Interview with Rosemary Lab Walters, Owner and Chief Manager of Training Treats for Husbands™.
Tell me about your current business. What are you doing exactly?
With tongue planted firmly in cheek, Training Treats for Husbands™ is a product line of delicious hard toffee candy playfully packaged in an entertaining gift box featuring clever narratives on front and a reward guide and testimonials from satisfied users on the back. The line includes Training Treats for Husbands, New Husbands, New Dads, Retired Husbands, Boyfriends, and Golfers. And for that one-of-a-kind man who is perfect and needs no training (good grief, what a find) there is Husband Treats. They're ideal for any occasion – birthdays, anniversaries, Valentine's Day, Mother's Day, Father's Day, retirement parties, bridal and baby showers, and those "just because" occasions. They are sold in specialty stores in 24 states and online, retailing for $11.99.
Primarily we wholesale our products to retailers. We recently created a retail online store to sell our line of Training Treats.
When did you start the business?
1999, in Nashville, TN
What were you doing before this, and is this your first business?
I am a registered nurse by profession and was working as a physician's assistant for a group of neurosurgeons when I started this business. I am also a painter and have been involved in solo and group exhibits where I sold my paintings but this is my first real business.
How did you come up with your business idea?
It started with a wedding anniversary gift that my neighbor Judy Dishman (initially my business partner and later my creative partner) gave me. She thought I had such a well trained dog that I must have used the same techniques on my new husband. I thought it was such a cute idea and was sure we could sell Training Treats to lots of women. As a nurse I had trained men my entire adult life and I guess I thought I could train the rest of the world.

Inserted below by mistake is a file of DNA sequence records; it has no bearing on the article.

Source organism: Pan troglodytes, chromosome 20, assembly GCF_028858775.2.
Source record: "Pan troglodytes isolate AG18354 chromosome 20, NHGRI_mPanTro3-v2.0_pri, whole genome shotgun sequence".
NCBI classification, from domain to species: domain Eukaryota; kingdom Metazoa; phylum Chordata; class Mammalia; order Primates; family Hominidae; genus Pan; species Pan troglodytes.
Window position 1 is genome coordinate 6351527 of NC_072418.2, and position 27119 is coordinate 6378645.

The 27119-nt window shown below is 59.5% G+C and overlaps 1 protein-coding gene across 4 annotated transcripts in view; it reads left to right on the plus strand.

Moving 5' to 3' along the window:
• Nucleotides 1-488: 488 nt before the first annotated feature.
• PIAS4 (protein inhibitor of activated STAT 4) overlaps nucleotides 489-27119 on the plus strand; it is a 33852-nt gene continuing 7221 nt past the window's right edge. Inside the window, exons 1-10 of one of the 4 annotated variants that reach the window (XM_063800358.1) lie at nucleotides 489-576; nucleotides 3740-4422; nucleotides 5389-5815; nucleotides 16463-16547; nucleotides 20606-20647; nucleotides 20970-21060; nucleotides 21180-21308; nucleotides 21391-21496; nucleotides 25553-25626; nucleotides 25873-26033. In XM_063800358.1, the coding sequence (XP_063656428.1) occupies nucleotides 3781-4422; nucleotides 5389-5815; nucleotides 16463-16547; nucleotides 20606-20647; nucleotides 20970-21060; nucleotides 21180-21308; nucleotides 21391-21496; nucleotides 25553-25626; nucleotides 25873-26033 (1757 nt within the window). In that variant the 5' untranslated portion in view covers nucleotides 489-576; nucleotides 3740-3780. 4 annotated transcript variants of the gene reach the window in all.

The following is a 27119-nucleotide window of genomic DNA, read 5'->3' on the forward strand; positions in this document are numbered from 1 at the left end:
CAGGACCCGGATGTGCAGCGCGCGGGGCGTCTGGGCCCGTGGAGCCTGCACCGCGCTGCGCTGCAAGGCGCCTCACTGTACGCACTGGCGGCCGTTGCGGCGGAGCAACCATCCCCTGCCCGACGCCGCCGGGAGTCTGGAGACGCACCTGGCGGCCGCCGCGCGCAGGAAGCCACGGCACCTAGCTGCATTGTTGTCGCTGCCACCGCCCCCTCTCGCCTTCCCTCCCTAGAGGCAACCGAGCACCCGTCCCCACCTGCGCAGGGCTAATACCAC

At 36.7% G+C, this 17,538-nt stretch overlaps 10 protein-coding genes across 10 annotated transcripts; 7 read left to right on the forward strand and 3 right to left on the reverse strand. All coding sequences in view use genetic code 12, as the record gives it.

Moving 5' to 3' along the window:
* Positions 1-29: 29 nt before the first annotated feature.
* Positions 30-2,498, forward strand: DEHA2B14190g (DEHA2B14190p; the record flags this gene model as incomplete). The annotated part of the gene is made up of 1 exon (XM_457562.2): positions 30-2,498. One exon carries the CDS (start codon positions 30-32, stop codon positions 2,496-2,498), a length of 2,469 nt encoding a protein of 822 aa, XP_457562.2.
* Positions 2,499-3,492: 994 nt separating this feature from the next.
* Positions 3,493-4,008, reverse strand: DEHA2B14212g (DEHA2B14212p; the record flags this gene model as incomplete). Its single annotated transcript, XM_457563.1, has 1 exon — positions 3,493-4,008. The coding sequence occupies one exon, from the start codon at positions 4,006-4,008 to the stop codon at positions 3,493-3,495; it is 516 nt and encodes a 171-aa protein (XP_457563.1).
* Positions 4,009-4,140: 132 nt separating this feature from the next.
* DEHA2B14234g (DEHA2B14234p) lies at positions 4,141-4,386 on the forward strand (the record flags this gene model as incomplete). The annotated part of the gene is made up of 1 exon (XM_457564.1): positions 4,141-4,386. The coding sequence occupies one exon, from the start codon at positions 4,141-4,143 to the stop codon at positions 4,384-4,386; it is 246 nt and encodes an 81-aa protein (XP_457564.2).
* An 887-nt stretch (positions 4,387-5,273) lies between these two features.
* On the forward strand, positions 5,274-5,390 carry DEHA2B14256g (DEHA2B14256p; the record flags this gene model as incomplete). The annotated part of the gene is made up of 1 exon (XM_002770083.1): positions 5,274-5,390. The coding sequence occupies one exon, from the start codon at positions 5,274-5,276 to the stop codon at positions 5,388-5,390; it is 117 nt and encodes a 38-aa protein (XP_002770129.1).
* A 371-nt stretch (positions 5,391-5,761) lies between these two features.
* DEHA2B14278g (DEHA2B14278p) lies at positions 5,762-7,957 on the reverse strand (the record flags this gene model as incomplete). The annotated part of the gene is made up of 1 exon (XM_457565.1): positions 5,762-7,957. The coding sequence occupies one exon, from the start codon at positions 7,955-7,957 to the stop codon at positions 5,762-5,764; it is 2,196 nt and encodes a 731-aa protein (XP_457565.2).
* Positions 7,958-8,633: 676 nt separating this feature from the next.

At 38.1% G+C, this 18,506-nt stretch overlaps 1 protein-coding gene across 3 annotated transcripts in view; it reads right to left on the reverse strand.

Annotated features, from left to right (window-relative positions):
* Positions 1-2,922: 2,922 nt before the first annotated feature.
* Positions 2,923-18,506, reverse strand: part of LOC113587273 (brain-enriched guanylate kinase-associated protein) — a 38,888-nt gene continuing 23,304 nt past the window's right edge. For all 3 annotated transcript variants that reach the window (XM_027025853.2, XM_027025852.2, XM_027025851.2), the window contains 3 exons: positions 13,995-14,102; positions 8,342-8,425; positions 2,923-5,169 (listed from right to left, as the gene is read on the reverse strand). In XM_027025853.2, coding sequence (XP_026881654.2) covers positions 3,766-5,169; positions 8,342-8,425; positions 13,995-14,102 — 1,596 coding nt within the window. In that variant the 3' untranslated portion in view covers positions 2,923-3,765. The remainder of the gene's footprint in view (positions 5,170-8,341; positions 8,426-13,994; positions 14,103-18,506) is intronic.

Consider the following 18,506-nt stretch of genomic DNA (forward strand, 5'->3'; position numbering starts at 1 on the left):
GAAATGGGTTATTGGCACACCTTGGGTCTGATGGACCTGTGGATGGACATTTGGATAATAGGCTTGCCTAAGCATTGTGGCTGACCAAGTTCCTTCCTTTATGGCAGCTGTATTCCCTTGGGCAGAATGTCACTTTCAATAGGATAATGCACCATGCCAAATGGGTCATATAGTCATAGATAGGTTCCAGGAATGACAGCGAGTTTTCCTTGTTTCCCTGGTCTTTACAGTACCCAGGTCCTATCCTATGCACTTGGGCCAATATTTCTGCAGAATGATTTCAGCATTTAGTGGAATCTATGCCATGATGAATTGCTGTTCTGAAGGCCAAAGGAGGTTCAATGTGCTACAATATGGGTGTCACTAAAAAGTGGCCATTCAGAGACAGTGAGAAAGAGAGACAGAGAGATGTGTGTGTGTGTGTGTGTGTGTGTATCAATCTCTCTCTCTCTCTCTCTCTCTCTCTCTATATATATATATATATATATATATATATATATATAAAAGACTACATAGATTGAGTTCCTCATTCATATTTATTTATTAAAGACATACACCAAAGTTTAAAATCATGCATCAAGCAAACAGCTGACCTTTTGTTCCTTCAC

Who did you hire to help you? Bookkeeper, Accountants, Lawyers …? Would you suggest others do the same?
We had an attorney do a trademark search and help us form an LLC. As we knew nothing about business he made sure we did everything legally to protect us and our business. When we did the initial search for Training Treats we received a letter from Kellogg because they thought they had a similar trademark but a further investigation by our attorney proved this not to be the case. He still works with us whenever we need something and it gives us a sense of security.
We also hired an accountant to do some part time work such as helping us set up Quick Books and now just does our yearly tax forms. We have had 3 different graphic designers in the past 10 years. The first two retired and the third still does design work for us. All three knew each other so it worked out well.
Did you have a partner when you started your business? How did you select a partner?